Heavy Rewind – Psychotic Waltz’s A Social Grace

This Californian band’s first iteration lasted a decade, until 1997 (they are now reunited and working on new music, who’s quality is yet to be tested). During that decade they released four albums, with a clear difference between the first two and the latter two. Those two first album, and the debut especially, are masterclasses in progressive metal and represent to this day some of the best actualization of why progressive metal is great. They are technical but furiously aggressive, drawing from the pools of progressive rock and thrash equally. The result is two fantastically deep albums with the first being a timeless classic which has sadly gone forgotten.

Heavy Rewind // Rodriguez – Cold Fact

The voice of Rodriguez is instantly classic; some peculiar timbre of his resonant tenor sounds perfectly timeless, like Neil Young or Bob Dylan with an added unpretentious grit gleaned from hanging on the hard streets of 1960’s Detroit. Born as Sixto Rodriguez into a poor Mexican-American family in 1942, Rodriguez…

Heavy Rewind – The Rise and Fall and Rise of Cirith Ungol

Luckily, sometimes, in rare cases, lost bands can return. Whether this return involves an actual, physical reappearance of the band members or a renewed interest in the music and recognition of the importance of it to the history of metal, it is something to be cherished and celebrated. One such case is Cirith Ungol, one of the first metal bands. Formed in 1972, Cirith Ungol was one of the bands to first play what will later be recognized as doom metal but also contributed much to progressive metal and power metal, the latter mostly through their lyrics, cover art and track names. And yet, five or so years ago, no one outside of very dedicated circles was even aware these guys existed; what happened?

Heavy Rewind – 1987: The Year in Metal

Every once in a great while we have calendar years that see iconic releases across a range of styles. It is rare that we see this happen in just one particular style. 1987 was one such year, though, as the entire spectrum of heaviness saw iconic records drop like so many tears from the eyes of mainstream pop music stars that these albums would devour. At the time, it didn’t seem like this was any different of a year for music until fans started to take a look at their growing record collections and what would spin out from the influence of so many landmark albums.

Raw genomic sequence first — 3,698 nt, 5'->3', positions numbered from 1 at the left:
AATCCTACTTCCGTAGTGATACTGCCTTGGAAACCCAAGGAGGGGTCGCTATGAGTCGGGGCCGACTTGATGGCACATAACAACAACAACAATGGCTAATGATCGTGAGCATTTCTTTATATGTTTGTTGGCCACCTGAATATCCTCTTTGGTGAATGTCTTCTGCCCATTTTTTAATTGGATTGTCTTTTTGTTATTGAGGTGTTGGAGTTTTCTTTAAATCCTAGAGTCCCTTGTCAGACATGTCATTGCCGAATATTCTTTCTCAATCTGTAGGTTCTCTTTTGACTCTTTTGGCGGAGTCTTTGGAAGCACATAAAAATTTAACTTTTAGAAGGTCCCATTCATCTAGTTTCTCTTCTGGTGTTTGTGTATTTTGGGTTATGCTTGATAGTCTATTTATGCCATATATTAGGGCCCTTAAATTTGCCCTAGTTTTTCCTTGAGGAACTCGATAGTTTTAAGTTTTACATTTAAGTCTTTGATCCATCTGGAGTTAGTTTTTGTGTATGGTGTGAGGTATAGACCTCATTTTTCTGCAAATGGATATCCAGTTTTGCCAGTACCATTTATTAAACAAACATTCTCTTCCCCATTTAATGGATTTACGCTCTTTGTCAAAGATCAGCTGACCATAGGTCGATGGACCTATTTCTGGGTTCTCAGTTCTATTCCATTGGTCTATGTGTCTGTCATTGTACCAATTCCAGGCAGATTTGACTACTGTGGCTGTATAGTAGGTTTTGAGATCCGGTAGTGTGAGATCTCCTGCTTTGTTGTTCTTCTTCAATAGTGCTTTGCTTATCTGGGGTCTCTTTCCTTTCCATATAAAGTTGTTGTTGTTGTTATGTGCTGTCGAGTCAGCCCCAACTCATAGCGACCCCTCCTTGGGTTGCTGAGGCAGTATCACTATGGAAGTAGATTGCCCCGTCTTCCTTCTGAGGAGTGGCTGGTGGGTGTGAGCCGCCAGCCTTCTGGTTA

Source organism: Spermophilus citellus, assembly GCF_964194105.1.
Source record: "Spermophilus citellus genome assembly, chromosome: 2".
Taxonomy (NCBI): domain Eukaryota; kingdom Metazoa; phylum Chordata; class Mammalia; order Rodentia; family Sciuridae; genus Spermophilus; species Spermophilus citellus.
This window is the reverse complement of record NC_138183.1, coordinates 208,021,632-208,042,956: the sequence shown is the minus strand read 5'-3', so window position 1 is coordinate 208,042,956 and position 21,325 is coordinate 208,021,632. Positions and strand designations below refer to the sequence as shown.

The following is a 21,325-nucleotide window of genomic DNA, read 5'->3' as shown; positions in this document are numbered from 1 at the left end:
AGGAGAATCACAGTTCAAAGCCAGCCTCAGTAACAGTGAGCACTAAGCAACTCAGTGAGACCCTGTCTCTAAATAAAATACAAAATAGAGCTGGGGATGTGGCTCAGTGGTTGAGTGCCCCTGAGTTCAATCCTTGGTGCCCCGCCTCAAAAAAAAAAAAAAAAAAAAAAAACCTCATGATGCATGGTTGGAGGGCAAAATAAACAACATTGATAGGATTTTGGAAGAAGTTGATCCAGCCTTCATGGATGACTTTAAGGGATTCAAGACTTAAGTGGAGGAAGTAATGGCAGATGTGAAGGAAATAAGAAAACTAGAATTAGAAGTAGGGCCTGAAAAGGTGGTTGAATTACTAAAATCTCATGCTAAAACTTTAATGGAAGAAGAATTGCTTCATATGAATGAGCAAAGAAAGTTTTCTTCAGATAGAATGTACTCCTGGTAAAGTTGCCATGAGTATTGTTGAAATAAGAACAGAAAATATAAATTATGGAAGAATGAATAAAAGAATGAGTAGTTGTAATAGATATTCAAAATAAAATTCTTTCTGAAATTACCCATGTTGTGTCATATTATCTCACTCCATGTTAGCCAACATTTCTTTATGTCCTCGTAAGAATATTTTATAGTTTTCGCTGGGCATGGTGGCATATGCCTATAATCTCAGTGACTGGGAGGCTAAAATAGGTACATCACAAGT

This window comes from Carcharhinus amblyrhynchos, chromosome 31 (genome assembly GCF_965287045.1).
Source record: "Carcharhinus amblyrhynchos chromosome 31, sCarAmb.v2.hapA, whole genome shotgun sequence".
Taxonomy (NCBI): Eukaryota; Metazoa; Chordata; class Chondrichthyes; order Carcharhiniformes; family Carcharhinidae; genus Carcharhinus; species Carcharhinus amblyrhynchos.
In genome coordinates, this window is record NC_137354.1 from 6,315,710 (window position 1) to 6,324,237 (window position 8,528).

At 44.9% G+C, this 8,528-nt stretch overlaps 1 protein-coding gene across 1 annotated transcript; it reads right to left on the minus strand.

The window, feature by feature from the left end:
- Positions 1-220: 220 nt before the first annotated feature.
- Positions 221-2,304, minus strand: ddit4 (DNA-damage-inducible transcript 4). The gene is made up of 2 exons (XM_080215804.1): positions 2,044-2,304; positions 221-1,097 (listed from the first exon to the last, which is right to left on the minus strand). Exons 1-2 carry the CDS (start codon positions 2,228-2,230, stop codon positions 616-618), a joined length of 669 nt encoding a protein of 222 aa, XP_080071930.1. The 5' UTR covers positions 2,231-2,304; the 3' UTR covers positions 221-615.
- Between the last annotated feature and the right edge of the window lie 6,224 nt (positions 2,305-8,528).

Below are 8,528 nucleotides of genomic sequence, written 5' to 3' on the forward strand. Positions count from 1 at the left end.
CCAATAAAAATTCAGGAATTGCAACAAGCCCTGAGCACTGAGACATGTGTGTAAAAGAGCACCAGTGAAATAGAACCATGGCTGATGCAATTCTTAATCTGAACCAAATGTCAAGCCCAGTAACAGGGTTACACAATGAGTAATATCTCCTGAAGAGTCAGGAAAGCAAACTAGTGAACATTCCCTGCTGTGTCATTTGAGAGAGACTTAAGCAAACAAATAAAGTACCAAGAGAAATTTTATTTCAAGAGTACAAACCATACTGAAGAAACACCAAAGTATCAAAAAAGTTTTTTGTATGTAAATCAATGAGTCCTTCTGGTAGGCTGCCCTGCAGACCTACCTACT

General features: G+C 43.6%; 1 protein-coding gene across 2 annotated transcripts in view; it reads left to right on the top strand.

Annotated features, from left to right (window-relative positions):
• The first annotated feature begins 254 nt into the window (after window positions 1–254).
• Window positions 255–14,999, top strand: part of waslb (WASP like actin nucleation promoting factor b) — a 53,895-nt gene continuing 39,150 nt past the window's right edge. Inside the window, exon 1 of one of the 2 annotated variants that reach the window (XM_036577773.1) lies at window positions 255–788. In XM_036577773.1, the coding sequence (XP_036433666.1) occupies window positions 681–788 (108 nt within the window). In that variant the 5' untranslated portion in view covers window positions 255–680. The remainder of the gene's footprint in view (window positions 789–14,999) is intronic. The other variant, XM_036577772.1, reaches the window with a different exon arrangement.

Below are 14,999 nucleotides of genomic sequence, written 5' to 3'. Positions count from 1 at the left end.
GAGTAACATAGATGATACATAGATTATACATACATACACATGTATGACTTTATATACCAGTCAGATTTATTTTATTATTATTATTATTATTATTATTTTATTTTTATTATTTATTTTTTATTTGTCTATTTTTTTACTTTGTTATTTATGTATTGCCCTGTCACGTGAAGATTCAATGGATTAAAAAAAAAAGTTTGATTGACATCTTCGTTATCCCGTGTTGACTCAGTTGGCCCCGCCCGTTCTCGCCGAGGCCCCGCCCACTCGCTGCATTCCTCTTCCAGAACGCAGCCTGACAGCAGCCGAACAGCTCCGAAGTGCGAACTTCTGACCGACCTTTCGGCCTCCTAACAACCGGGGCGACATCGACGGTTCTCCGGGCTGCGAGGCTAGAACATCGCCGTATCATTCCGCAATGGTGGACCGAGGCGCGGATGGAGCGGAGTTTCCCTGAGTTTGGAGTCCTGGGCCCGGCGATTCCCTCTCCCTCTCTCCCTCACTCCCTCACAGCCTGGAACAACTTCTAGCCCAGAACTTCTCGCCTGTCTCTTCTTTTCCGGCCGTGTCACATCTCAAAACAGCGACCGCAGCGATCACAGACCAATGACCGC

Heavy Rewind: Lord Mantis // Death Mask

What exactly makes a good metal song or album? How does solid songwriting create a critically-acclaimed album? Some think that experimentation is the way to go, and with the recent rise in black and death metal acts that want to add different sounds—post-black metal, the new trend of “dissonant” death…

Heavy Rewind // Anthrax – Among the Living

It’s March of 1987. Anthrax has been around long enough to have released two other full-lengths that cemented the band as a fixture in the emerging thrash metal scene. The band had been in the studio recording after lengthy touring in support of Spreading the Disease. What was recorded and released would become one of their most iconic works. One which 30 years later they would be touring on once again to packed houses. That album would become a canonical work of, not just thrash, but all of heavy metal. Among the Living would go on to achieve Gold sales status in 1990 catapulting the band into the upper echelon of metal’s hierarchy and continues to find itself added to the collections of music fans today.

Heavy Rewind: Converge // Jane Doe

It’s no secret that a good many of us on the Heavy Blog staff enjoy Converge. Since 1990, these guys have been making some of the best hardcore out there, consistently pushing their genre forward in ways nobody could have imagined. Last Sunday (September 4) marked the fifteenth anniversary of the band’s seminal release Jane Doe; an album that is still regarded today as legendary and incredibly influential on the metalcore/hardcore scene, and I thought it apt to say a few words about this album.